The following blog is courtesy of Billi Bierling, Himalayan Experience:
Another Everest season has begun
The time of year has come, when hotel lobbies in Kathmandu are filling up with blue mountaineering barrels, gear shops are teeming with climbers doing their last-minute shopping and the Himalayan archivist Miss Hawley and her team are running through the streets of Thamel hunting down mountaineering expeditions to find out about their plans.
While trekking agencies are busy preparing their teams for their expeditions, the Kathmandu authorities are trying to come to grips with the ever-increasing traffic by widening the roads all over the city. This should improve the dire situation in the long run, however, with all the construction work going, the streets of Kathmandu seem more congested than ever. But most teams had only spent a couple of days in the city before they headed out into the beautiful surroundings of the majestic Himalaya.
Of course, a climbing season would not be the same without Himalayan Experience, which has been operating Everest expeditions for 18 years, with its fourth time on the south side in Nepal. For 2012, Russel Brice and his team have three mountains on their climbing agenda – Everest, Lhotse (the fourth highest peak in the world) and Nuptse, which is a new addition and stands at 7,861m (25,790ft) right opposite Mount Everest. By attempting to climb all these three peaks, Himalayan Experience will be present on all significant mountains forming the Horseshoe that begins with the West Shoulder, runs over the summit of Everest down to the South Col, then over Lhotse and continues over the ridge and various summits of Nuptse.
Russell Brice and his team of nine mountain guides, 31 climbing Sherpas, 10 cooks, a doctor and a blogger will be looking after 24 Everest climbers, seven Lhotse aspirants, four Nuptse contenders and two dozens of trekkers over the coming two months. These vast numbers are almost dizzying, however, after having organised commercial expeditions for 18 years and climbed extensively in the Himalaya for 38 years himself, this is just another trip for Russell Brice. “Every expedition is different and I am really looking forward to this season as we have several new challenges – including expeditions to Lhotse and, for the first time, Nuptse,” he said. Nuptse was first climbed in 1961 by British mountaineering legend Chris Bonnington and has only been successfully scaled 18 times since then.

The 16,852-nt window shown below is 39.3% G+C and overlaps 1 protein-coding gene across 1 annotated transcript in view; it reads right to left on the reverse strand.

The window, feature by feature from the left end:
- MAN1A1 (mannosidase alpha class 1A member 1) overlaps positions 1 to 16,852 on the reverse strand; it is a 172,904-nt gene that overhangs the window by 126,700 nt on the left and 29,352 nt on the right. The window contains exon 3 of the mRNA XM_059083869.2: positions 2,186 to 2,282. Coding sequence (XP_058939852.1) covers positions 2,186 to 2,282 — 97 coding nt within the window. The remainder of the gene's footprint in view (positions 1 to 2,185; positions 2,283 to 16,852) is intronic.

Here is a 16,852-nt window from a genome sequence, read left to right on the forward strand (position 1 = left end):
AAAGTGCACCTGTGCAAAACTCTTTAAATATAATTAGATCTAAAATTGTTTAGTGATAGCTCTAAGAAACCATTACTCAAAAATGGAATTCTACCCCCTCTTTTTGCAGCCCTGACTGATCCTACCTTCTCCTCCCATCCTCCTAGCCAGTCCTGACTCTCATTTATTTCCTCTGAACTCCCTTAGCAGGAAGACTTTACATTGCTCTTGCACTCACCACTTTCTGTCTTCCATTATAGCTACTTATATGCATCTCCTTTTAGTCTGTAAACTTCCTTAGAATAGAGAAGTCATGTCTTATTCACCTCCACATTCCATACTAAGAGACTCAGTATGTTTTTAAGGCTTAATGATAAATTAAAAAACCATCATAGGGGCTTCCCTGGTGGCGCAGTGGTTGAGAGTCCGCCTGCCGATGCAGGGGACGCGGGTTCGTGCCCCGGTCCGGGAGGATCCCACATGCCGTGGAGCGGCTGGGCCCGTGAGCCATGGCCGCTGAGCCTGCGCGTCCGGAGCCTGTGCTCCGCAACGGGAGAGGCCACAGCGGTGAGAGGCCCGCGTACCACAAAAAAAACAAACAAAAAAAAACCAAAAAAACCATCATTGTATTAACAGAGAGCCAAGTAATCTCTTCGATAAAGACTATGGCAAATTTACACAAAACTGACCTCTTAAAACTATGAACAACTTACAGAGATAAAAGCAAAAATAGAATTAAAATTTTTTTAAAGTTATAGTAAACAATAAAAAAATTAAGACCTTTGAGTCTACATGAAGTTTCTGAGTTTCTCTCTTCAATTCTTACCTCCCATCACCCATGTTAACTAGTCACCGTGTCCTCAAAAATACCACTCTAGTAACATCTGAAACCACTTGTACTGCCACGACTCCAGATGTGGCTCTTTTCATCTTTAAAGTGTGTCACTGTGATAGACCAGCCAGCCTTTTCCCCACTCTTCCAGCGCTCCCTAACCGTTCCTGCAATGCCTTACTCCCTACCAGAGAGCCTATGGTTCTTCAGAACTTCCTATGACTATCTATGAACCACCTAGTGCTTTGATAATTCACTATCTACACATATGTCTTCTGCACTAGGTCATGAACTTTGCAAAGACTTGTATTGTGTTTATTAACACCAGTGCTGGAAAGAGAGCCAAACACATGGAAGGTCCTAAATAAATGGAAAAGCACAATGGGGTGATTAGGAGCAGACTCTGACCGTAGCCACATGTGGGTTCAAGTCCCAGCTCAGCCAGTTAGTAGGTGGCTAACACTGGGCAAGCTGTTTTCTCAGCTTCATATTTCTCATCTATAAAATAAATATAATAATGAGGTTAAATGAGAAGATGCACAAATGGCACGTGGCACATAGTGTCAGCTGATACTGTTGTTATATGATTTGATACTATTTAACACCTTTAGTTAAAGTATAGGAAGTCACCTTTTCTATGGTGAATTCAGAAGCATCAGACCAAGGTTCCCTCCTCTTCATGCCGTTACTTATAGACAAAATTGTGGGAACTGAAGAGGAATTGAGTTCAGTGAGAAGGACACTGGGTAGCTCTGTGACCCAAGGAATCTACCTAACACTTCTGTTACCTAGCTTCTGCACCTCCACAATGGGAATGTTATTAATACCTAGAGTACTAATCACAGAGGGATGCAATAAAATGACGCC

Like every season, Russell will be supported by his Sirdar, Phurba Tashi, who has already stood on top of Mount Everest 19 times, and weather and climbing conditions permitting will be edging closer to the record of 52-year-old Apa Sherpa, who has reached the summit 21 times.
Once again, the team is a very international one with climbers from the UK, USA, Germany, France, the Netherlands, Ecuador, New Zealand, Russia, Australia, Latvia, Norway, Mexico, South Africa, Japan, China and, of course, Nepal. Another highlight is that part of the Himalayan Experience expedition is made up of five British soldiers, who were wounded in the wars in Afghanistan and Iraq and belong to a British charity called ‘Walking with the Wounded’. The WWTW will run their own blog with regular updates, which you can also follow on http://walkingwiththewounded.org.uk.
Short stint in Kathmandu
The members of this year’s expedition arrived in Kathmandu on 29th March and stayed in the comfortable Hyatt Hotel on the outskirts of the city. After two days of briefings, packing, shopping, sorting out SIM cards, having their hair cut, going for massages, pedicures or a last proper shave before the big trip, the team flew to Lukla – the gate to the Everest region at 2,700m (8,860ft) – on Saturday, 31st March. Due to the crowds that were embarking on the same journey, the Himalayan Experience team used several B2 and B3 helicopters, which made the trip to the Khumbu very smooth.
I have just spoken to our team up there and after their second day of trekking all 55 trekkers, climbers and staff as well as their luggage have arrived safely in Namche Bazaar. “The weather was magnificent and everyone is feeling good. We got a great view of Mount Everest while we were walking up the notorious Namche Hill,” our expedition doctor Monica told me over the phone. With this, she was referring to the steep incline that leads from their last stop in Monjo to the Sherpa capital, which lies at an altitude of 3,700m (12,200ft) and is situated inside the Sagarmatha National Park. The park – a UNESCO World Heritage Site – was created in 1976 and encompasses an area of 1,148 km2 (443 sq mi) and ranges in elevation from 2,845 m (9,334 ft) to 8,848 m (29,029 ft) at the summit of Mount Everest.
On Monday, the group will just go on a very short walk over to Khumjung (3,780m/ 12,470ft) – the Sherpa village where Sir Edmund Hillary, who together with Sherpa Tenzing Norgay was the first person to reach the top of the world, built his first school in 1961. Since then a total of 26 schools have been set up under the Himalayan Trust, which was created by Sir Edmund and his first wife Louise in 1964. They will stay in Khumjung for two nights, which will help them acclimatise their bodies to the higher elevation.
Over the next couple of months we will keep you updated with news from our expedition and will provide you with a short introduction of each climber and, time and space permitting, the Sherpas and guides. We will also give you some background and history as well as write about the lives and work of the Sherpas and the Khumbu Region. If you are interested, you can click here to find a complete list of all our members, including trekkers and Lobuje East climbers.
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I am very much looking forward to providing you with the latest news from the Spring 2012 Everest season.
Billi Bierling in Kathmandu